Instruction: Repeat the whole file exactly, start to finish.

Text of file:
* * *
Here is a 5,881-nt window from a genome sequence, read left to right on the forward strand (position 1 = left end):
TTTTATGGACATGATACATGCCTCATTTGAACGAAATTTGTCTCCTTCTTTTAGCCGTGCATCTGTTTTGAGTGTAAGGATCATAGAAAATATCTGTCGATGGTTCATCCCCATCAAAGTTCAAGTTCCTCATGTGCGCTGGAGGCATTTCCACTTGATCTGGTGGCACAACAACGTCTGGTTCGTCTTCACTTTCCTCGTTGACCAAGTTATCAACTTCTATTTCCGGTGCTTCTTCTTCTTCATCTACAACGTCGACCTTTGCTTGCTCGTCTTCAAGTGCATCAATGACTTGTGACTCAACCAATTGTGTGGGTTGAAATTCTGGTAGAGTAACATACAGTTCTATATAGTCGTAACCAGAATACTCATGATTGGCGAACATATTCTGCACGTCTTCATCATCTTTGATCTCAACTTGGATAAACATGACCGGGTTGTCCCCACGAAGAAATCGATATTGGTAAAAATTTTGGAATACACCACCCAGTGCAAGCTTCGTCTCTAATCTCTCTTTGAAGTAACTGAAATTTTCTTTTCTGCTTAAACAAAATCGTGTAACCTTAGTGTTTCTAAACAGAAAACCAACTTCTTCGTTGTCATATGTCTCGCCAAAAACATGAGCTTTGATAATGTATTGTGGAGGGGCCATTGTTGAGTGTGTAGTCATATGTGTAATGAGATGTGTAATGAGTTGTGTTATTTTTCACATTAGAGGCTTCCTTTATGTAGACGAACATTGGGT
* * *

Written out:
Here is a 5,881-nt window from a genome sequence, read left to right on the forward strand (position 1 = left end):
TTTTATGGACATGATACATGCCTCATTTGAACGAAATTTGTCTCCTTCTTTTAGCCGTGCATCTGTTTTGAGTGTAAGGATCATAGAAAATATCTGTCGATGGTTCATCCCCATCAAAGTTCAAGTTCCTCATGTGCGCTGGAGGCATTTCCACTTGATCTGGTGGCACAACAACGTCTGGTTCGTCTTCACTTTCCTCGTTGACCAAGTTATCAACTTCTATTTCCGGTGCTTCTTCTTCTTCATCTACAACGTCGACCTTTGCTTGCTCGTCTTCAAGTGCATCAATGACTTGTGACTCAACCAATTGTGTGGGTTGAAATTCTGGTAGAGTAACATACAGTTCTATATAGTCGTAACCAGAATACTCATGATTGGCGAACATATTCTGCACGTCTTCATCATCTTTGATCTCAACTTGGATAAACATGACCGGGTTGTCCCCACGAAGAAATCGATATTGGTAAAAATTTTGGAATACACCACCCAGTGCAAGCTTCGTCTCTAATCTCTCTTTGAAGTAACTGAAATTTTCTTTTCTGCTTAAACAAAATCGTGTAACCTTAGTGTTTCTAAACAGAAAACCAACTTCTTCGTTGTCATATGTCTCGCCAAAAACATGAGCTTTGATAATGTATTGTGGAGGGGCCATTGTTGAGTGTGTAGTCATATGTGTAATGAGATGTGTAATGAGTTGTGTTATTTTTCACATTAGAGGCTTCCTTTATGTAGACGAACATTGGGT